|Establish your turf
GROUND RULES, TOOLS FOR SEPTEMBER
September 06, 2007
BY CHARLIE NEUMEYER - VICTORIA COUNTY MASTER GARDENER
EDITED BY CHARLA BORCHERS LEON
|PHOTO BY NANCY KRAMER/VICTORIA COUNTY MASTER GARDENER
Four different types of turfgrass - St. Augustinegrass, Bermudagrass, zoysiagrass, and buffalograss - are on display at in front of the teahouse gazebo with the blue roof at Victoria Educational Gardens (VEG), located at Victoria Regional Airport. VEG is open for viewing from dawn to dusk.
|PHOTO BY CHARLIE NEUMEYER/VICTORIA COUNTY MASTER GARDENER
Shown here are leaf sizes of four types of grasses being grown at VEG in the turfgrass demonstration area.
From left to right are St. Augustine, zoysia, dwarf Bermuda, and buffalo.
|If you haven't been by the Victoria Master Gardeners' gardens lately, now might be the time.
Along with the many flowerbeds and shrub areas, you will also find the turfgrass demonstration area in front of the teahouse gazebo - the one with the blue roof.
We have planted different varieties of four different types or species of lawn grasses, and it is a good opportunity to compare them.
Within these we have three cultivars of St. Augustine grass, four of Bermuda grass, three of zoysia grass and one of buffalo grass.
If you are thinking about installing a new lawn or want to change the type of grass you have, this part of the Victoria Educational Gardens can give you a good starting point.
The three cultivars of St. Augustine grass are Palmetto, Raleigh and Floratam.
These are improved cultivars or varieties of the common St. Augustine, the dominant lawn turf in this area. All three of these grasses have grown into lush lawn areas and developed a thick turf which is important for both looks and weed control. These grasses do well in full sun, but are also shade-tolerant. While the growth under trees and in other shaded areas may not be as strong as in full sun, they should provide adequate coverage.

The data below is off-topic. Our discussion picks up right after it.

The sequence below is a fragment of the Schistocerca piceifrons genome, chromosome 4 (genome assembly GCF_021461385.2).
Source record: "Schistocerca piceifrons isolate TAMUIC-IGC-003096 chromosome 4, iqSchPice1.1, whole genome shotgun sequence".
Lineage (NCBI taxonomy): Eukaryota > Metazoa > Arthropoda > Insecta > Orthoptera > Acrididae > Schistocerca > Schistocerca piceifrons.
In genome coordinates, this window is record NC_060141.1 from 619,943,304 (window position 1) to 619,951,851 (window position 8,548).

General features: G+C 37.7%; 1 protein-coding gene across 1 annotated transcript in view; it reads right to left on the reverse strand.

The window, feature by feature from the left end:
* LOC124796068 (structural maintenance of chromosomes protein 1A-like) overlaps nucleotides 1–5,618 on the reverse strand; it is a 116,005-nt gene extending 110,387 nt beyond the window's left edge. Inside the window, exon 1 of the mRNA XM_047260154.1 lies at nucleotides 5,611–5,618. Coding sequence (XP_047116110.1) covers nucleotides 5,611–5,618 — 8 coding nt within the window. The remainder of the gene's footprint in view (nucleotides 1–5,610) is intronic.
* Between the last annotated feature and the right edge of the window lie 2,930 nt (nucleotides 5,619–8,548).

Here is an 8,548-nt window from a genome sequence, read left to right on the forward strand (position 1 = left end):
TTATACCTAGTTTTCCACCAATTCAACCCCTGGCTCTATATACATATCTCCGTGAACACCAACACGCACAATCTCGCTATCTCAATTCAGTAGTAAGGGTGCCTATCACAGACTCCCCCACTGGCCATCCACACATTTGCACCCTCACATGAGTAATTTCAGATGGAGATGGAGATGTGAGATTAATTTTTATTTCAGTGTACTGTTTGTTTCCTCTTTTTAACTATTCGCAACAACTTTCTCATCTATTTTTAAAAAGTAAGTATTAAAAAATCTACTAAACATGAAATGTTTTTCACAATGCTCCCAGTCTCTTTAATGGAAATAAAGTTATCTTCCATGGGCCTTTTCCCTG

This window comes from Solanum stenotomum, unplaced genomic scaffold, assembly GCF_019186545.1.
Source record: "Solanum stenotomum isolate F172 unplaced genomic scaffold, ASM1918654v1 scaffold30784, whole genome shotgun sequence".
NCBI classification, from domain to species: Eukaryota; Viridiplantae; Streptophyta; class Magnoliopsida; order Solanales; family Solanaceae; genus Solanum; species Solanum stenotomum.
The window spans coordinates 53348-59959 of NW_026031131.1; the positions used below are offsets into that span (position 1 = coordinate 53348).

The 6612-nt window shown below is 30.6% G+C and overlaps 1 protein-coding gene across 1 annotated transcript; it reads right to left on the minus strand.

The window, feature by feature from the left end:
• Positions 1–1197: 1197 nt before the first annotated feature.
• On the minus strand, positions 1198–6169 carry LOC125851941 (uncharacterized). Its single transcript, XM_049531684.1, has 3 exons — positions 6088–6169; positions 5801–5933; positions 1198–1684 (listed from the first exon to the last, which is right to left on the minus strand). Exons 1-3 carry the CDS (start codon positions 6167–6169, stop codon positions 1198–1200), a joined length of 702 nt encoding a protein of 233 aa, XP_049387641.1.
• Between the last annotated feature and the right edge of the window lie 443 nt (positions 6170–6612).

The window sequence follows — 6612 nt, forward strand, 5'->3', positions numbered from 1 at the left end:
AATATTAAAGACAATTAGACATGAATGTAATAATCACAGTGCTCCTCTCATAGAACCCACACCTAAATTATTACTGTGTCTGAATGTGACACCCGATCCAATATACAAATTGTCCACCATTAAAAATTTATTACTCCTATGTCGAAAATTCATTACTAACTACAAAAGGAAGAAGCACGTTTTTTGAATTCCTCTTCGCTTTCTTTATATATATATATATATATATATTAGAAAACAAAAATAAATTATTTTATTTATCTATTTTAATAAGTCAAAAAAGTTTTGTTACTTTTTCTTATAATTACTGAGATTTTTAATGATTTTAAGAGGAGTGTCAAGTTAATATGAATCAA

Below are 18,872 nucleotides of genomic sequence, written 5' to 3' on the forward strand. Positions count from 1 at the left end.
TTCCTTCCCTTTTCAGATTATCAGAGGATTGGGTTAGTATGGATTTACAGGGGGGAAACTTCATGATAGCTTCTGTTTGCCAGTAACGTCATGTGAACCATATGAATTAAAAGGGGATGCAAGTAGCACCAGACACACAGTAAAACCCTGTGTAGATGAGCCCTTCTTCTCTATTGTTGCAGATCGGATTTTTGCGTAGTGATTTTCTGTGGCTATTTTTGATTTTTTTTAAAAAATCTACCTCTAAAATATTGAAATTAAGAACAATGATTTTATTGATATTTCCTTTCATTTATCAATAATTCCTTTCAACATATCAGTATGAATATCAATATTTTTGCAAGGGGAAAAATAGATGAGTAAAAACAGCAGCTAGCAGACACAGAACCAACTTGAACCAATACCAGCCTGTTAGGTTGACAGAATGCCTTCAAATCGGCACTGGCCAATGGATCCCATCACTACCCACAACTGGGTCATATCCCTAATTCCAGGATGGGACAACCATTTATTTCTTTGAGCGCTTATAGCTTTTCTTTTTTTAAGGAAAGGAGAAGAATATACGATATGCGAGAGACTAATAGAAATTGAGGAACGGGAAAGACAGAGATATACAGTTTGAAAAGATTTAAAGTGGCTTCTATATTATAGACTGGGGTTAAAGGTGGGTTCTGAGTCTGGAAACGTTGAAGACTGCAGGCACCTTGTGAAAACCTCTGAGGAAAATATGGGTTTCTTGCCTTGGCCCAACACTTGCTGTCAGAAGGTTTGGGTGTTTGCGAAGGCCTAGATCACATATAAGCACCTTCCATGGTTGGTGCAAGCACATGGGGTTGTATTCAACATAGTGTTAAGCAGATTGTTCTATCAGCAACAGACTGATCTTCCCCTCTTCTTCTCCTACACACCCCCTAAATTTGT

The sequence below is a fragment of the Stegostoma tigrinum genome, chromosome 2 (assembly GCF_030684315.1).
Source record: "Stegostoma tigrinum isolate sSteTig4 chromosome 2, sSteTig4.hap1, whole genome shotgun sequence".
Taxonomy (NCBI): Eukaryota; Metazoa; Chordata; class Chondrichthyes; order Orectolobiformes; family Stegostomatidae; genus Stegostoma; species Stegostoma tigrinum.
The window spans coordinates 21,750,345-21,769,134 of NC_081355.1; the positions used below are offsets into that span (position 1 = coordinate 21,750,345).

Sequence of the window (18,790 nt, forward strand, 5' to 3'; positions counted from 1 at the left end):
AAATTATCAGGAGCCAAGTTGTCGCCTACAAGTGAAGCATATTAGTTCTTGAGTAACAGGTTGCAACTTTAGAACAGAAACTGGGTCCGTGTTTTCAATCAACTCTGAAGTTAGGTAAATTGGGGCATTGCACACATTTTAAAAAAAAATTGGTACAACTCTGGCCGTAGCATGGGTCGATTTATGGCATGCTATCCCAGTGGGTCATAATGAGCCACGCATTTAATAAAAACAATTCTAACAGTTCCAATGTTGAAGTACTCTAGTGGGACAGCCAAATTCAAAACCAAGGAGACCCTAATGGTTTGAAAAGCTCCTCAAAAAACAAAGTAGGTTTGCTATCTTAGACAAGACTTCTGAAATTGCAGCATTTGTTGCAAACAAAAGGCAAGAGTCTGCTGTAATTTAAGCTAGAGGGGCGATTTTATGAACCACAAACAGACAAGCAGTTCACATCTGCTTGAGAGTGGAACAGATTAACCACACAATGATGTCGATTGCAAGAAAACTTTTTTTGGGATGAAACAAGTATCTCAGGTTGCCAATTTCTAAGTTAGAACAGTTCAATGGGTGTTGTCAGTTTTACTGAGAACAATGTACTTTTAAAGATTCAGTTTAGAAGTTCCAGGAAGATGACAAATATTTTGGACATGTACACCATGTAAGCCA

Visually, there is not much difference among the three, but the Palmetto seems to be the more vigorous variety.
St. Augustine requires a moderate amount of water. According to Texas Cooperative Extension, it should be mowed at 2.5 inches during the cooler weather of spring, but by the middle of June, the height should be at 4 inches. This allows the grass to develop a deeper root system. It also encourages a thick growth that discourages weeds.
Other advantages to this type of lawn are the relatively rapid growth and a bright green color. St. Augustine spreads by aboveground stolons, so it is easy to keep the grass from overtaking flowerbeds.
Some of the disadvantages of St. Augustine are that they are susceptible to brown patch and take-all patch as well as chinch bugs and grub damage, although Floratam does have some chinch bug resistance. They also have low traffic tolerance.
Bermuda grass is also a common turf choice in this area.
There are four types or cultivars on display in VEG: common Bermuda grass, Celebration, Princess 77 and Grimes Experimental.
The latter three are dwarf cultivars that have been bred by commercial grass growers as improved cultivars for lawn use. They generally have a darker green color and are finer textured than both the common cultivar and St. Augustine. The hybrid cultivars provide a thicker, denser lawn than the common Bermuda, but they do require more care.